This story comes from my own experiences growing up in Tokyo and riding the subway. Hearing the ethnic Japanese speak about me in Japanese without realising I was fluent. The prompts were courtesy of 3WordWednesday with Naughty, Tactic and Zenith, Visual Thesaurus word of the day: ecdysiast (basically a faux Greek word meaning stripper, coined in the mid 20th century,) as well as the word cutting (as in: inclined or likely to wound the feelings of others especially because of a ruthless incisiveness <a cutting remark>) from Trifecta…
The traffic idles, echoing the Morse code stutter of raindrops against the windowpane. Echoing the turbulence he felt inside, although the constant vibrations and the fumes of an army ensnared while crossing the bridge could conceivably account for it. That would be his answer, if anyone ever asked. Sam stares out through his reflection and across the river of brake lights, into the sun mounted above the horizon, far from its zenith and setting behind the grey steel spider web of the Story Bridge. He wears his headphones. Always. He feels like a stranger in a strange land, caught in flagrante, almost naughty, an ecdysiast filmed in the midst of his twice-daily rite. Leaning against the graffito not even planned, the scrawled phone number, the promise that she “loves it, a good time guaranteed,” he stares down the aisle, watching his fellow commuters. His eyes shift between faces, quickly skipping away at the threat lurking within the challenge of eye contact with a stranger. He watches, ever alert, ever wary. His tactic: if you can see them coming, you can act – rather than be forced to react.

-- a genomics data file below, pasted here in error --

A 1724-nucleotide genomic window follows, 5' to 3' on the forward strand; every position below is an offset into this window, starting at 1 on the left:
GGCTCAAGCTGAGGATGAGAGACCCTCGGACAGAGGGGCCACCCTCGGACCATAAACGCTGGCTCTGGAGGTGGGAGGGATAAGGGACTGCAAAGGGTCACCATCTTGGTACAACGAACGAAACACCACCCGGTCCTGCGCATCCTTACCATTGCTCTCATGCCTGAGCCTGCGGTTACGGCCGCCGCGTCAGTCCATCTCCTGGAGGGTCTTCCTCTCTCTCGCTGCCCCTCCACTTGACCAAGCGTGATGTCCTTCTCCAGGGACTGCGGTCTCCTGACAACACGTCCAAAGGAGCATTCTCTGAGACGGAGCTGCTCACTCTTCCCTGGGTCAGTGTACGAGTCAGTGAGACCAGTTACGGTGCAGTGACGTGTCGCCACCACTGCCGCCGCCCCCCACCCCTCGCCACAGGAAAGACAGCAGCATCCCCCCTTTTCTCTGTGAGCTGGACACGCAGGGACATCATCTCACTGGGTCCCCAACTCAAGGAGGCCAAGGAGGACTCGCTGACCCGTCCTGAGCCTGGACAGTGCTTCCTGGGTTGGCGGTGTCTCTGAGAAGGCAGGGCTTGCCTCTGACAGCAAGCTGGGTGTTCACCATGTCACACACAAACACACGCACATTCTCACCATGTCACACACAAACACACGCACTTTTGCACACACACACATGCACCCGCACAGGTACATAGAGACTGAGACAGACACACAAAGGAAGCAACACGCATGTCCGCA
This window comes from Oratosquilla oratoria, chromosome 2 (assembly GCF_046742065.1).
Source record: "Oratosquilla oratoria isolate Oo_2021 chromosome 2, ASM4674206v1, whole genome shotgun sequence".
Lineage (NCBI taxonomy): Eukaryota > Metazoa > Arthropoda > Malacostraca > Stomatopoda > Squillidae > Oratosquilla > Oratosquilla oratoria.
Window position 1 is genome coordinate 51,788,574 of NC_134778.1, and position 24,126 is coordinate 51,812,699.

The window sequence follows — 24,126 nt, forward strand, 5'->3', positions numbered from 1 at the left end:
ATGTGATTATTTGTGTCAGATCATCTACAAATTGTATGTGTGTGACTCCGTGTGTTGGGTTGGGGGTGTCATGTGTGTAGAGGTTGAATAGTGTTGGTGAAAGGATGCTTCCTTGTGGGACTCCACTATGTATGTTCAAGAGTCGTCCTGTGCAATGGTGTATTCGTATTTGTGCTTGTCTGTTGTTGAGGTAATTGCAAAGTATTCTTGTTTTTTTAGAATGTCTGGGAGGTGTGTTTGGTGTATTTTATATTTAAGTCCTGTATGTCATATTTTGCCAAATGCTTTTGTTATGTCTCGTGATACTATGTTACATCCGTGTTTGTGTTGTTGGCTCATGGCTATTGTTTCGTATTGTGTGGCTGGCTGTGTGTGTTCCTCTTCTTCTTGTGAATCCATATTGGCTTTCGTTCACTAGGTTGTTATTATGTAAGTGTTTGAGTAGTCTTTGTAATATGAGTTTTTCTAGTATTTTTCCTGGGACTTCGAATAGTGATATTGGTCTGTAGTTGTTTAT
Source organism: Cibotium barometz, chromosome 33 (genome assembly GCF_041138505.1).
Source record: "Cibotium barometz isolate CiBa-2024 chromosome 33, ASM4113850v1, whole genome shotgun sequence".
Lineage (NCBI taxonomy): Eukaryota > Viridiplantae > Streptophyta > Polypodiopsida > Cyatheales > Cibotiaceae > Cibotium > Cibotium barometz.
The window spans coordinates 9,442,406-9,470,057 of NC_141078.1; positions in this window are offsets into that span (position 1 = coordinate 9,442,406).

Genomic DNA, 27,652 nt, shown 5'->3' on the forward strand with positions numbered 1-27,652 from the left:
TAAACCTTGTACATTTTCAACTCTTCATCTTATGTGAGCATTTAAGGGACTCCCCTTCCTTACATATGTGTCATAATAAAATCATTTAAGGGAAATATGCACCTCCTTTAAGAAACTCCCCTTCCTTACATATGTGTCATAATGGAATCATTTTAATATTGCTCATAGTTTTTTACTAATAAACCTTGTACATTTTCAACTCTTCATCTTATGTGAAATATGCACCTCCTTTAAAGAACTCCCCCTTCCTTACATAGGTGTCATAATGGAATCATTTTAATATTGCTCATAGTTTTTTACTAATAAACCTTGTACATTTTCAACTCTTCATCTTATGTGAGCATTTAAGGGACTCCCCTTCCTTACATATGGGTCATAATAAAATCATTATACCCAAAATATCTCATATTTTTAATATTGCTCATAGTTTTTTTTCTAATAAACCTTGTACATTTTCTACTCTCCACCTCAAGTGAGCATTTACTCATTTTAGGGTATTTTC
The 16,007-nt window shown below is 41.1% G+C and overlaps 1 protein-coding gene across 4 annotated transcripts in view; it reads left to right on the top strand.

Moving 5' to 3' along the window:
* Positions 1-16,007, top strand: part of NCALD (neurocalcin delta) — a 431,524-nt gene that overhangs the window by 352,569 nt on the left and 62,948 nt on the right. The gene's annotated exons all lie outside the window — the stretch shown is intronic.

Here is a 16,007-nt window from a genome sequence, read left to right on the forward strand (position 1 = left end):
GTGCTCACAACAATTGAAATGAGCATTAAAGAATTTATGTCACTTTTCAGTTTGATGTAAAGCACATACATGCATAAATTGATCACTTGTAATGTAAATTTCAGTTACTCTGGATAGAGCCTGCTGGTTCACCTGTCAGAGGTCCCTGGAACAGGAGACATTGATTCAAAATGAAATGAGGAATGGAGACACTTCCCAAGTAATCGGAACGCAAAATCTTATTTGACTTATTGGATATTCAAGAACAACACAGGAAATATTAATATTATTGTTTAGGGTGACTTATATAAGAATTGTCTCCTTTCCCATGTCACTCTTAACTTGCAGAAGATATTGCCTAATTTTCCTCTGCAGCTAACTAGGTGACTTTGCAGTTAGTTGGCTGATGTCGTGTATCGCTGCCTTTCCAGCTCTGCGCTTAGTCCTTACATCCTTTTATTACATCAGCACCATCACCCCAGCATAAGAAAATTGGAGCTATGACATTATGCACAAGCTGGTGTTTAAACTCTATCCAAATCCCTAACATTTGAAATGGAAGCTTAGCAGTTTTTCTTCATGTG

He is terrified; although he tries to show a brave face, tries to hide behind his veneer of casual indifference. He leans back in his seat – it was always his, portside out, starboard home – and scans the crowd. His headphones on, his iPod turned off. He sits, in the backseat of the bus, crowded out of real life by the press of the masses. Forcing himself to listen to their conversations, to hear their cutting hatred of him said aloud, mocking him as they suppose temporary deafness, as they assume his ignorance of English.
“Fucking Asians, I can’t fucking stand them. Look at him just staring out the window; he thinks he’s fucking better than us.” Sam sits, and stares out the window into the mirages cast deep within the shimmering heatwave rising off the tarmac. Just once he would like to tell them he could hear them. That he could understand every word. That he was born less than five kilometres from this exact point, in the left hand lane where they found themselves, suspended high above the serpentine brown of the river below them. He never will.